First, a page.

“Grace” by Max Lucado

Can you name any author who is equally appreciated by old folks and young folks, men and women, short, fat, tall, or thin people? I can only think of one person and that is Max Lucado.

Lucado is probably the most successful Christian writer on the planet. With a hundred million books and related products you know that what Max says gets heard by a wide audience. Which is why I am delighted to recommend his latest book, Grace: More Than We Deserve, Greater Than We Imagine.

What’s it about?

In this book Max argues that “grace is God’s best idea.” Yet it is an idea barely appreciated by a worn-out society. In the church we hear, “Serve more, pray more, attend more” and we comply because we want to be good Christians and do our bit for the Lord. The problem is, there’s no end in sight. No matter how much we do, more remains to be done.

Don’t you find it strange that we are driven to do good and be good yet no one can answer the fundamental question, How good is good enough? Lucado finds this…

Bizarre. At stake is our eternal destination, yet we are more confident about lasagna recipes than the entrance requirements for heaven. God has a better idea: “For by grace you have been saved through faith, and that not of yourselves; it is the gift of God” (Eph 2:8). We contribute nothing. Zilch… Our merits merit nothing. God’s work merits everything. (p.47)

In this book Lucado takes a word that has been ruined by religion and brings it to life. What is grace?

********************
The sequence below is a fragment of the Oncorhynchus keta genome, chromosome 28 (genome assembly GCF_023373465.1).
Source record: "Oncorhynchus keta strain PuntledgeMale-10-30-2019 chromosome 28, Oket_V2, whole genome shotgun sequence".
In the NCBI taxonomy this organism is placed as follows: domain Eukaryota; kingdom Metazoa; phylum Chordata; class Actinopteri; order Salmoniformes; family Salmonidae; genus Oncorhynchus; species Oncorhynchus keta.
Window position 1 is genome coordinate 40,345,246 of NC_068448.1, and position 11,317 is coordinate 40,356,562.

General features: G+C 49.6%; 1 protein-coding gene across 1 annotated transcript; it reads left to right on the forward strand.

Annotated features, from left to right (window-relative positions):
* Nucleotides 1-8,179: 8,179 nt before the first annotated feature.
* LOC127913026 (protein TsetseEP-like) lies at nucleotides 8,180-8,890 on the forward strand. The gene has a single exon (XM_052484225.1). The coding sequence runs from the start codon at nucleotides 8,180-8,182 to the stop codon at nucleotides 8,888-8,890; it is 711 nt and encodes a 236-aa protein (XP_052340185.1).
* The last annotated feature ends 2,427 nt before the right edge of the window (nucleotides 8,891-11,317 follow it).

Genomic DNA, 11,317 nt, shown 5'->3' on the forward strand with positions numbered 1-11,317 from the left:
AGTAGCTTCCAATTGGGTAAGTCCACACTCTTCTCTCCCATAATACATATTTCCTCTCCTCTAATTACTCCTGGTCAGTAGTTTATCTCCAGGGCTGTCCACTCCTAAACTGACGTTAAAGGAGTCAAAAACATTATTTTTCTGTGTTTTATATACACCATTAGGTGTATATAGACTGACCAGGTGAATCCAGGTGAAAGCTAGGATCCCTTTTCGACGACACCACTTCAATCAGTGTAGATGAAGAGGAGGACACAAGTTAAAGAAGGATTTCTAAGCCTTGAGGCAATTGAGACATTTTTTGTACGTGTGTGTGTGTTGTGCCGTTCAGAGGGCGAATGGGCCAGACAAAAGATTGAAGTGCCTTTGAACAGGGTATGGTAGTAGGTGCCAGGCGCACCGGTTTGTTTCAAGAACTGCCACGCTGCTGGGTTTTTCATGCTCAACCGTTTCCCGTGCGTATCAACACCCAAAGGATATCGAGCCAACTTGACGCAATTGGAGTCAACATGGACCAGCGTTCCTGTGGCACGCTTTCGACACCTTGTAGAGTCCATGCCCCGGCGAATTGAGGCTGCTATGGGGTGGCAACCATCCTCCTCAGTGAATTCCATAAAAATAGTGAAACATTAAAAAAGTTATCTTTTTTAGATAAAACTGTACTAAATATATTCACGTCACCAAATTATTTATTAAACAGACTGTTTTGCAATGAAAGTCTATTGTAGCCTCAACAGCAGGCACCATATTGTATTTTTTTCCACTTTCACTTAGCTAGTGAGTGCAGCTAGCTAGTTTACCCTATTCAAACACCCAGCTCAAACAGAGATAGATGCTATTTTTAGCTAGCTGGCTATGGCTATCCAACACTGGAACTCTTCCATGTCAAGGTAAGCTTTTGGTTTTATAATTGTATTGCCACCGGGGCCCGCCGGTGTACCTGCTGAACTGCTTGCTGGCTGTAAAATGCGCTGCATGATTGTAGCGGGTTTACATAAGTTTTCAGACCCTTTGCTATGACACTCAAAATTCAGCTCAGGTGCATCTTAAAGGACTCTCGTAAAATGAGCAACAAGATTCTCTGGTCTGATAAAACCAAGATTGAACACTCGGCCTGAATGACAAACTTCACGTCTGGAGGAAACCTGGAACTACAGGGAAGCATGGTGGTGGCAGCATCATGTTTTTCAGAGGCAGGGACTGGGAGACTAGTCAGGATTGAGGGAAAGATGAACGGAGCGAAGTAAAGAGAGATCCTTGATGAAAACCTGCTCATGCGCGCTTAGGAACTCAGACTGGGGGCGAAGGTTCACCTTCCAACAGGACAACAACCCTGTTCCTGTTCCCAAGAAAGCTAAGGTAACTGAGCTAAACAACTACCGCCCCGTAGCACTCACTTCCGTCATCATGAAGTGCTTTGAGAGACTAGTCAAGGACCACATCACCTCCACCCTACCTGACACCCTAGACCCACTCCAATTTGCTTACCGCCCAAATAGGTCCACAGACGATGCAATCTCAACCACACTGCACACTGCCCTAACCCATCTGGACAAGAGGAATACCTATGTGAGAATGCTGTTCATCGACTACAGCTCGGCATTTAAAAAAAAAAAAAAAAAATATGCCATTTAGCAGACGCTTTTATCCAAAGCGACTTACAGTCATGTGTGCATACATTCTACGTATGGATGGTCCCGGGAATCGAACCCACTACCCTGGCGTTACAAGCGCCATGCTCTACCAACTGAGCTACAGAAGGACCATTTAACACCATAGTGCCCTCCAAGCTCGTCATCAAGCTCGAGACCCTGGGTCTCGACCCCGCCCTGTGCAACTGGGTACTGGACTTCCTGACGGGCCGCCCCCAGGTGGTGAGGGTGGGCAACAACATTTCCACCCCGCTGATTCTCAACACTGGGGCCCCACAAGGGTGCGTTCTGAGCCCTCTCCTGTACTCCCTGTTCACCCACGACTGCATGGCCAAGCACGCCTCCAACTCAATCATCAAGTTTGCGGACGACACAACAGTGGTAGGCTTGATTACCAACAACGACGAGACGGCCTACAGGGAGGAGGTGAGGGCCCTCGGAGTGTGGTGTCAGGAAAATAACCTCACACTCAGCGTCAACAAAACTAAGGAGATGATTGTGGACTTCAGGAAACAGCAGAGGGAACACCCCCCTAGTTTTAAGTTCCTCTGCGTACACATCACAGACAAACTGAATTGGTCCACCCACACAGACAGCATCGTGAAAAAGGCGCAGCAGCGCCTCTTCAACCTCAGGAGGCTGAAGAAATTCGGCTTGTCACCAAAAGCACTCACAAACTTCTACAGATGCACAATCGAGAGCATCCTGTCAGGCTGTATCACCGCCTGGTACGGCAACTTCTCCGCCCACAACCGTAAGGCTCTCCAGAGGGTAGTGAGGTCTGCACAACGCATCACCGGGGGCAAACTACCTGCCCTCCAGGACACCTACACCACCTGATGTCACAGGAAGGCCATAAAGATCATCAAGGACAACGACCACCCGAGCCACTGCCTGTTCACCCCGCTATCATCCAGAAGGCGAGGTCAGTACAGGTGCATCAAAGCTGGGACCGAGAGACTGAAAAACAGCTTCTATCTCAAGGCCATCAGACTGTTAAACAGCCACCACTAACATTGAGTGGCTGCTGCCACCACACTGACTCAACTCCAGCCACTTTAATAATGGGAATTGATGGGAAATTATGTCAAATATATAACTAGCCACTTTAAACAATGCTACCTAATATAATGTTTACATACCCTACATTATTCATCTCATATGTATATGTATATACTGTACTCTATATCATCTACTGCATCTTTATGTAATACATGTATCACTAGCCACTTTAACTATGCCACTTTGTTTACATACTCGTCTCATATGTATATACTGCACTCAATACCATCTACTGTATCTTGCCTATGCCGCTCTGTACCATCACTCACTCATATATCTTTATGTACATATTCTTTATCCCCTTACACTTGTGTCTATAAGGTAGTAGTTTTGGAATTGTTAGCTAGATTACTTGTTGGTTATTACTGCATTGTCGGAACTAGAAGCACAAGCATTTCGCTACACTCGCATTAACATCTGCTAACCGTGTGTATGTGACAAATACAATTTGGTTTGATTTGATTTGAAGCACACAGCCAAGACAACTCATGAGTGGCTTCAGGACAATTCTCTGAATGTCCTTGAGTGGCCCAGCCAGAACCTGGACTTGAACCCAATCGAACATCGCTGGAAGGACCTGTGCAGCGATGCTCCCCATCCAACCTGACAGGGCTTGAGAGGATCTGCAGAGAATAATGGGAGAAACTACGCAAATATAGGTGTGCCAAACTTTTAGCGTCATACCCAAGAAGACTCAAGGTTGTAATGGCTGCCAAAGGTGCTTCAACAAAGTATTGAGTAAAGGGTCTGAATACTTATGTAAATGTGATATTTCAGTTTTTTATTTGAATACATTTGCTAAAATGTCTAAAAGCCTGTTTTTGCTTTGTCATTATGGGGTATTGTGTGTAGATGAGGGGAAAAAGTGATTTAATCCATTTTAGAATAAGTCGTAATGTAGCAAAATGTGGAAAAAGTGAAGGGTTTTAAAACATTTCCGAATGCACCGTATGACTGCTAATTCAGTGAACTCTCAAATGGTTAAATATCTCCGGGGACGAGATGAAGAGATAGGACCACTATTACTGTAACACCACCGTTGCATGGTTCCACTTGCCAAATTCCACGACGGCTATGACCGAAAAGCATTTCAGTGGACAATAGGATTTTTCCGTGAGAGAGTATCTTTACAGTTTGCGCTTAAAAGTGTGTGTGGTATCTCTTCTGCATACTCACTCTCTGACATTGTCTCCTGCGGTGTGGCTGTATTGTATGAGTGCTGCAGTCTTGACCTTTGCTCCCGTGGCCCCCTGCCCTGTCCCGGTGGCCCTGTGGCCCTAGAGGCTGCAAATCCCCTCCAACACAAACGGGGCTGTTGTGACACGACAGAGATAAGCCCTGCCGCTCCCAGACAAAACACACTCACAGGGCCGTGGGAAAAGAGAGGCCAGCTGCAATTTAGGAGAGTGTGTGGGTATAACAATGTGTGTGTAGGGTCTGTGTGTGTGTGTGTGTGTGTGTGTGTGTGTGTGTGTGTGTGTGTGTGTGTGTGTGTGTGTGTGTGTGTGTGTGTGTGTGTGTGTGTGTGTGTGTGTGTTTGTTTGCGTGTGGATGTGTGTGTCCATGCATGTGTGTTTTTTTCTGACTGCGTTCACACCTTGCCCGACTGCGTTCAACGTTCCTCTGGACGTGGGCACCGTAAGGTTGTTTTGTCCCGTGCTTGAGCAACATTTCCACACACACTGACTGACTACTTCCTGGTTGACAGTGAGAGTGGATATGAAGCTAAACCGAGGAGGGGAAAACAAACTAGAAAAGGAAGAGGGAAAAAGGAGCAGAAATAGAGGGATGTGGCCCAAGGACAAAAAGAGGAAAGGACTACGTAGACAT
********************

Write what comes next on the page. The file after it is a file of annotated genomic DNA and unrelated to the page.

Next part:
Grace is simply another word for God’s tumbling, rumbling reservoir of strength and protection. It comes at us not occasionally or miserly but constantly and aggressively, wave upon wave. We’ve barely regained our balance from one breaker, and then, bam, here comes another. “Grace upon grace” (John 1:16)… We never exhaust his supply. “Stop asking so much! My grace reservoir is running dry.” Heaven knows no such words. God has enough grace to solve every dilemma you face, wipe every tear you cry, and answer every question you ask. (p.99)

This is a book I would recommend for all who are in need of grace, saint and sinner alike. It is a crystal clear proclamation of the good news of God’s grace. Its message will fill the sails of your soul with the fresh breezes of heaven.

However, one could argue that for those of us in the grace community, the message of this book is nothing new. It’s just one of many good books on grace. Even so, I recommend this book for another reason.

As a grace preacher, what I valued most about this book is Lucado himself. No one writes like Max. He is a master of economical writing, a virtuoso of prose. What Yo-Yo Ma is to cellos, Max is to words. He tells stories that resonate and fire the imagination.